Kim Jong Un executed aide 'with an anti-aircraft gun'
North Korean leader Kim Jong Un had his defence chief executed with an anti-aircraft gun for complaining about the young ruler, talking back to him and sleeping during a meeting presided over by Kim, South Korea claims.
South Korean analysts are split on whether the alleged bloody purge signals strength or weakness from Kim Jong Un, who took power after his father's 2011 death. The claims came from a presentation by South Korea's spy agency to MPs, citing what it called credible information.
One expert described the reported development, part of a series of high-profile recent purges and executions by Kim, as an attempt to orchestrate a "reign of terror" that would solidify his leadership.
National Intelligence Service officials told a closed-door parliamentary committee meeting that North Korean People's Armed Forces Minister Hyon Yong Chol was killed in front of hundreds of spectators at a shooting range at Pyongyang's Kang Kon Military Academy in late April, according to lawmaker Shin Kyoung-min.
Kim Gwang-lim, chairman of the South Korean parliament's intelligence committee, quoted the spy service as saying Hyon had also failed several times to comply with unspecified instructions by the North Korean leader.
Also said to be purged was Ma Won Chun, a lieutenant general and prominent architect who reportedly led a mega-project to build North Korea's Masik Pass ski resort. Ma had frequently accompanied Kim Jong Un on inspection tours, but was last mentioned in state media in November. He was earlier appointed to lead a new "Designing Department" within the National Defence Commission, North Korea's top governing body.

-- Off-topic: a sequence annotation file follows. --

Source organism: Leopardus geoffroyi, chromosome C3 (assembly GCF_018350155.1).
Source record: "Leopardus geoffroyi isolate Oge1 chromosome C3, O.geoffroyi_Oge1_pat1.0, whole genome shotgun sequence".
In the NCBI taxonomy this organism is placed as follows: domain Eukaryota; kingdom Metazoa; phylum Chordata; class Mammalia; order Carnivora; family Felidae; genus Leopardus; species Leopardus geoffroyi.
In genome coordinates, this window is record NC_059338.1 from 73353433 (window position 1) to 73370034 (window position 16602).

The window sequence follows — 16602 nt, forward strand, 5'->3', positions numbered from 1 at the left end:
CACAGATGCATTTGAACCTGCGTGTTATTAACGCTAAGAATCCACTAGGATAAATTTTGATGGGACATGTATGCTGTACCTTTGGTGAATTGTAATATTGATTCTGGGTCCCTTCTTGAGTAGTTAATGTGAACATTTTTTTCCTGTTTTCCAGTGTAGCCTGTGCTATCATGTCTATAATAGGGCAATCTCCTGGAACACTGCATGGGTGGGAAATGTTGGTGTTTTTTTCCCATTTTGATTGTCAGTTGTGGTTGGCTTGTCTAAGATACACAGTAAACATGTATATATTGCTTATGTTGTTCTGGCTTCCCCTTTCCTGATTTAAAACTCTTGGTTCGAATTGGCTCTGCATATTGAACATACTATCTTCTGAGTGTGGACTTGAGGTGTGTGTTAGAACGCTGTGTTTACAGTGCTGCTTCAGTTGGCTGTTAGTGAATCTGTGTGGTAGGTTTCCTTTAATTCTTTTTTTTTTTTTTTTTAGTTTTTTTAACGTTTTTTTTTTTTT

The South Korean intelligence agency didn't tell lawmakers how it got its information, only that it was from a variety of channels and that it believed it to be true, the South Korean lawmakers said.
In Pyongyang, there were no announcements about any execution and no indications in tightly controlled state media about whether it was true or had taken place at all.
South Korea's spy agency has a spotty record of tracking developments in North Korea. Information about the secretive, authoritarian state is often impossible to confirm.
The spy service faced widespread criticism when it failed to predict the North's artillery strikes on a South Korean island in 2010 because it ignored intercepted North Korean communications that indicated a possible attack.